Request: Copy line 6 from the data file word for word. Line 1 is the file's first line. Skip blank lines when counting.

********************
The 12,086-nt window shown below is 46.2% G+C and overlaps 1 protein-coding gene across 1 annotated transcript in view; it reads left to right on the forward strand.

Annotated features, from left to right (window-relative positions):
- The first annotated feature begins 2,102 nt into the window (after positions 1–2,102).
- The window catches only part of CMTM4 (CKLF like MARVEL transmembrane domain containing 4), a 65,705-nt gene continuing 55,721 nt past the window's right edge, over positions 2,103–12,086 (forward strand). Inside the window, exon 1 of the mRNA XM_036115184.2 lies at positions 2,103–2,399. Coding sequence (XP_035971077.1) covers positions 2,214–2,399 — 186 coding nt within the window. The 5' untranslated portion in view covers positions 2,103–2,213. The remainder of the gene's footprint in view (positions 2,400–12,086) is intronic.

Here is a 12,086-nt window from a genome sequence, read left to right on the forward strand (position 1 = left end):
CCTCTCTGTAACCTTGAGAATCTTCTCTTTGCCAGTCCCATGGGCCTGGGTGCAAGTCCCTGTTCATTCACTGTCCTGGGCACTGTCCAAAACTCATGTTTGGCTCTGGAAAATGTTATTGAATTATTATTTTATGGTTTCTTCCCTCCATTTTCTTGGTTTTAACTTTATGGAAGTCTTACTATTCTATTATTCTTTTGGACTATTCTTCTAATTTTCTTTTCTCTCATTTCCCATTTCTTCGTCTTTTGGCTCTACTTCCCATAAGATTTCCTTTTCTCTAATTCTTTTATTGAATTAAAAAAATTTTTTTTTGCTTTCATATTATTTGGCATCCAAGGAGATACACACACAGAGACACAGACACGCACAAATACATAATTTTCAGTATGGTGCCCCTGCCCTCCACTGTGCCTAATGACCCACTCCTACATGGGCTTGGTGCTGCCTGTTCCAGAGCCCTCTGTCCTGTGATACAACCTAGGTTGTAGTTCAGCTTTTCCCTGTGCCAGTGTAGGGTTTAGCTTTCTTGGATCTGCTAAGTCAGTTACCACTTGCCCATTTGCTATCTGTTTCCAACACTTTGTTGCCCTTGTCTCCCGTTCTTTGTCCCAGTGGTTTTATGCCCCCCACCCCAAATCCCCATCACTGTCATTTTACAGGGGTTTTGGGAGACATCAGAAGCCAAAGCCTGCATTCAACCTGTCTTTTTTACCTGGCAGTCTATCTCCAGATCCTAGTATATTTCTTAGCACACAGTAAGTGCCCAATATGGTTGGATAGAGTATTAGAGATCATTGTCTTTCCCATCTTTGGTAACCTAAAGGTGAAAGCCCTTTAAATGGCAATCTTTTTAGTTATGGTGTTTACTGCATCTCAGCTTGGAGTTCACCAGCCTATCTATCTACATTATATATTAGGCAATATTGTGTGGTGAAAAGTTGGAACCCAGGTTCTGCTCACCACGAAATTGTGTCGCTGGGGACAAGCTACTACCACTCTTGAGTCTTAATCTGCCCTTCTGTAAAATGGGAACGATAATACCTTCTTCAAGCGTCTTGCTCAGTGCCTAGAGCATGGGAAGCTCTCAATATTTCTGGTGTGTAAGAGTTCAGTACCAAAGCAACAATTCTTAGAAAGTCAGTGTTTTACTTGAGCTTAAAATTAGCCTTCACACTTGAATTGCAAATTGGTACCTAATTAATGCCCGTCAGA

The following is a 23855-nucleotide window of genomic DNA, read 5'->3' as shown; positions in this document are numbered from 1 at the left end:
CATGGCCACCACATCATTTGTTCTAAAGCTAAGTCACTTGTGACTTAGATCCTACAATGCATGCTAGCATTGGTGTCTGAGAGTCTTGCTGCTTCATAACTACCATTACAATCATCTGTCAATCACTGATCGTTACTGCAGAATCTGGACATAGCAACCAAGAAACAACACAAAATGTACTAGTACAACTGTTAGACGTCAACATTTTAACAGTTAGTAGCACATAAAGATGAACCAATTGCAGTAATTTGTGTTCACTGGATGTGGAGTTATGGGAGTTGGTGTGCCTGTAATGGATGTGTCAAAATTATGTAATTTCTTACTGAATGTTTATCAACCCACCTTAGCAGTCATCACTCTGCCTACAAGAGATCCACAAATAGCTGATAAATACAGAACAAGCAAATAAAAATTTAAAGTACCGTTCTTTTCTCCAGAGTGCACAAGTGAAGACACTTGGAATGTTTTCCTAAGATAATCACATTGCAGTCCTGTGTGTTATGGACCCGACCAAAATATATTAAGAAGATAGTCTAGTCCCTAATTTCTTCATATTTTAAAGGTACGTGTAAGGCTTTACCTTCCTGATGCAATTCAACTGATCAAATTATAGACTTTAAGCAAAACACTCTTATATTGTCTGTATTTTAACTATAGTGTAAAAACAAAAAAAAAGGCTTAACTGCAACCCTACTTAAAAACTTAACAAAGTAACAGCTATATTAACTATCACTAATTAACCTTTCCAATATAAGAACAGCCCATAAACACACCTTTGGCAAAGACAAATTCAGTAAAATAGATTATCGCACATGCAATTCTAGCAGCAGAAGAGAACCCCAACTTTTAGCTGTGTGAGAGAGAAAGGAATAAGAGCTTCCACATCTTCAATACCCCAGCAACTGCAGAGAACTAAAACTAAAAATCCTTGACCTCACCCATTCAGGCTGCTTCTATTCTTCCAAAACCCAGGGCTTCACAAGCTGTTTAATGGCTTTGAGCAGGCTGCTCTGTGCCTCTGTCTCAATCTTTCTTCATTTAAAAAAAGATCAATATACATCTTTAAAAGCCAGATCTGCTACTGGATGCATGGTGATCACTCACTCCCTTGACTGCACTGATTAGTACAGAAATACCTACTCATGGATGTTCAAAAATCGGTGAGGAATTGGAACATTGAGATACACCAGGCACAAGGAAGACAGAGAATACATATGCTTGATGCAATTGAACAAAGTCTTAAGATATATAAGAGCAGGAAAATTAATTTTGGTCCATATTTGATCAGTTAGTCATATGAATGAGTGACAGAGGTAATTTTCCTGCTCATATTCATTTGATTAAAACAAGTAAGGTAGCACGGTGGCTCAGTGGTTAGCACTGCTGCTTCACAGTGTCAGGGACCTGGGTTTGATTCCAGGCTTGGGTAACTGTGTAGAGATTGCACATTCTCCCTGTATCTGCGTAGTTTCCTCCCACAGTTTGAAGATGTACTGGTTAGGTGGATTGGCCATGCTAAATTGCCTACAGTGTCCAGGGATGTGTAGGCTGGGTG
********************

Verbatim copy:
CCTCTCTGTAACCTTGAGAATCTTCTCTTTGCCAGTCCCATGGGCCTGGGTGCAAGTCCCTGTTCATTCACTGTCCTGGGCACTGTCCAAAACTCATGTTTGGCTCTGGAAAATGTTATTGAATTATTATTTTATGGTTTCTTCCCTCCATTTTCTTGGTTTTAACTTTATGGAAGTCTTACTATTCTATTATTCTTTTGGACTATTCTTCTAATTTTCTTTTCTCTCATTTCCCATTTCTTCGTCTTTTGGCTCTACTTCCCATAAGATTTCCTTTTCTCTAATTCTTTTATTGAATTAAAAAAATTTTTTTTTGCTTTCATATTATTTGGCATCCAAGGAGATACACACACAGAGACACAGACACGCACAAATACATAATTTTCAGTATGGTGCCCCTGCCCTCCACTGTGCCTAATGACCCACTCCTACATGGGCTTGGTGCTGCCTGTTCCAGAGCCCTCTGTCCTGTGATACAACCTAGGTTGTAGTTCAGCTTTTCCCTGTGCCAGTGTAGGGTTTAGCTTTCTTGGATCTGCTAAGTCAGTTACCACTTGCCCATTTGCTATCTGTTTCCAACACTTTGTTGCCCTTGTCTCCCGTTCTTTGTCCCAGTGGTTTTATGCCCCCCACCCCAAATCCCCATCACTGTCATTTTACAGGGGTTTTGGGAGACATCAGAAGCCAAAGCCTGCATTCAACCTGTCTTTTTTACCTGGCAGTCTATCTCCAGATCCTAGTATATTTCTTAGCACACAGTAAGTGCCCAATATGGTTGGATAGAGTATTAGAGATCATTGTCTTTCCCATCTTTGGTAACCTAAAGGTGAAAGCCCTTTAAATGGCAATCTTTTTAGTTATGGTGTTTACTGCATCTCAGCTTGGAGTTCACCAGCCTATCTATCTACATTATATATTAGGCAATATTGTGTGGTGAAAAGTTGGAACCCAGGTTCTGCTCACCACGAAATTGTGTCGCTGGGGACAAGCTACTACCACTCTTGAGTCTTAATCTGCCCTTCTGTAAAATGGGAACGATAATACCTTCTTCAAGCGTCTTGCTCAGTGCCTAGAGCATGGGAAGCTCTCAATATTTCTGGTGTGTAAGAGTTCAGTACCAAAGCAACAATTCTTAGAAAGTCAGTGTTTTACTTGAGCTTAAAATTAGCCTTCACACTTGAATTGCAAATTGGTACCTAATTAATGCCCGTCAGA